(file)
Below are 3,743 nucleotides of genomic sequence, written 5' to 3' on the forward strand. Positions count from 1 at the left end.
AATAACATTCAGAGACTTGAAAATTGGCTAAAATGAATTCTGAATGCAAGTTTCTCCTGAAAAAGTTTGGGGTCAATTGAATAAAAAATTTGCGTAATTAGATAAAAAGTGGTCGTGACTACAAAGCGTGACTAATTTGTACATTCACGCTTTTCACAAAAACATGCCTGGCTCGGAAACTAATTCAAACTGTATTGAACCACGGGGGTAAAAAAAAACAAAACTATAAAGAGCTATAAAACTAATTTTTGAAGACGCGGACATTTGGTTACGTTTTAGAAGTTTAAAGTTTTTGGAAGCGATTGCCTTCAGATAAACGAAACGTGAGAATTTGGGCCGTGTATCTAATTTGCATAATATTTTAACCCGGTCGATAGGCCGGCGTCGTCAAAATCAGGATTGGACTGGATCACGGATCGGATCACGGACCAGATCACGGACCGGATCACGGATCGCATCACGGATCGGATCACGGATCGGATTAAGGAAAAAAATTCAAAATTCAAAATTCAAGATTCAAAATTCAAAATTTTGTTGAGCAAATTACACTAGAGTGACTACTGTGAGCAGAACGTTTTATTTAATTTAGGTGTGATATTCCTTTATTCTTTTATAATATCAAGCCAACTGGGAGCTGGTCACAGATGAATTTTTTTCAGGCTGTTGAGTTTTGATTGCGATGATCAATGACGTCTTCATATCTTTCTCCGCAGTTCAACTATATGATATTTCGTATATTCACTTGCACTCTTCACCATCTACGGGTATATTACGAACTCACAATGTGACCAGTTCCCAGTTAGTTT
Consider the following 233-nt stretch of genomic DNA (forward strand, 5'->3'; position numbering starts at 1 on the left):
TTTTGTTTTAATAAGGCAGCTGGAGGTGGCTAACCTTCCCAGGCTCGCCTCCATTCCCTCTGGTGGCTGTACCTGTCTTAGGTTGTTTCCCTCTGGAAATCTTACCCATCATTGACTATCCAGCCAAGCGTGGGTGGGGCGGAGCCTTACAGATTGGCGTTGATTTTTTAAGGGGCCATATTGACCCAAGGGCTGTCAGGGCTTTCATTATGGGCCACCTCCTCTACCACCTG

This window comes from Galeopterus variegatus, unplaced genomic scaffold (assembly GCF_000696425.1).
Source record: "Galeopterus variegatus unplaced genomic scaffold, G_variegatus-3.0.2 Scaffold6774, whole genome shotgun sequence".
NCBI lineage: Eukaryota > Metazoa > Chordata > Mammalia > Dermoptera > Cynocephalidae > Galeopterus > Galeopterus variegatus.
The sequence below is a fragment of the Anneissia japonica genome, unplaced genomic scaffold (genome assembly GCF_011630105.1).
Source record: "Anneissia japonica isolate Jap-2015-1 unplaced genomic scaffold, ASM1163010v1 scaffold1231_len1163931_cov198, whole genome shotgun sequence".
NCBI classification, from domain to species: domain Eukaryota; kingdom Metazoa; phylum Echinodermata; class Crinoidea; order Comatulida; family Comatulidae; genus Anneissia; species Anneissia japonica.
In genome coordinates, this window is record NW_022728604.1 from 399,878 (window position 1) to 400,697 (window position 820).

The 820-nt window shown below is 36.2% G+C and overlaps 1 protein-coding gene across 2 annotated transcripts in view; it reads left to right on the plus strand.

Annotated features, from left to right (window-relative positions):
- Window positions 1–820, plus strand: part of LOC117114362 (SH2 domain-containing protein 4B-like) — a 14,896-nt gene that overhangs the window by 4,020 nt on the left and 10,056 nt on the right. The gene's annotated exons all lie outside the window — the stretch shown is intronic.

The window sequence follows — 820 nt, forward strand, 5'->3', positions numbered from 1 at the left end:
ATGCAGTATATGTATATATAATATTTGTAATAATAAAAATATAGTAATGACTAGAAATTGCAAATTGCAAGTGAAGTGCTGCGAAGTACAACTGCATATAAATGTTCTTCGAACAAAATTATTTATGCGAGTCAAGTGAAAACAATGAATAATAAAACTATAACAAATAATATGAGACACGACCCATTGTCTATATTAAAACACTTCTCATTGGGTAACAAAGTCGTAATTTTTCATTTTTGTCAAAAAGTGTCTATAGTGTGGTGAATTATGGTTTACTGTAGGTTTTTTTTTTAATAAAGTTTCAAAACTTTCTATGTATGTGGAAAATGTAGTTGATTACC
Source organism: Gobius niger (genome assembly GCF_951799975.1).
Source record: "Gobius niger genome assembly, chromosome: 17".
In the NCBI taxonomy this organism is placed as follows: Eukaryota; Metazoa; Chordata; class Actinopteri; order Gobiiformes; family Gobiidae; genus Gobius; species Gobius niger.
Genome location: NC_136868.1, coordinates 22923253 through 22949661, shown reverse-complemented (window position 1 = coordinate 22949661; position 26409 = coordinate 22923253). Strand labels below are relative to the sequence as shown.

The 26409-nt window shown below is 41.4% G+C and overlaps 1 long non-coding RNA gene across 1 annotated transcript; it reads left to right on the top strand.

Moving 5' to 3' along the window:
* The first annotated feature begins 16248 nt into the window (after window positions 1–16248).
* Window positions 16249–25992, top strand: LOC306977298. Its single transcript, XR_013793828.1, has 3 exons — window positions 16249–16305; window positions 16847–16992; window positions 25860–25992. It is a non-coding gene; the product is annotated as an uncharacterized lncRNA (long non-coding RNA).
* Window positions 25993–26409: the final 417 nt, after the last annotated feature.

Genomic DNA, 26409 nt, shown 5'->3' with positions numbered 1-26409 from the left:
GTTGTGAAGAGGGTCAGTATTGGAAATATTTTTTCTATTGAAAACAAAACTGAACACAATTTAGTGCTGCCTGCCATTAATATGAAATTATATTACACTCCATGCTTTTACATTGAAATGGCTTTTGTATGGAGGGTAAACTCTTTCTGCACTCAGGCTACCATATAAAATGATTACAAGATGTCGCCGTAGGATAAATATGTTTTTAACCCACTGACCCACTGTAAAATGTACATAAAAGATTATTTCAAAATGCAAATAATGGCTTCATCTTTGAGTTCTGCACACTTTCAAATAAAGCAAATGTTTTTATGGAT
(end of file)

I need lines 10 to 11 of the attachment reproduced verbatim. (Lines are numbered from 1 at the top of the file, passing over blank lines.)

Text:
NCBI classification, from domain to species: domain Eukaryota; kingdom Metazoa; phylum Echinodermata; class Crinoidea; order Comatulida; family Comatulidae; genus Anneissia; species Anneissia japonica.
In genome coordinates, this window is record NW_022728604.1 from 399,878 (window position 1) to 400,697 (window position 820).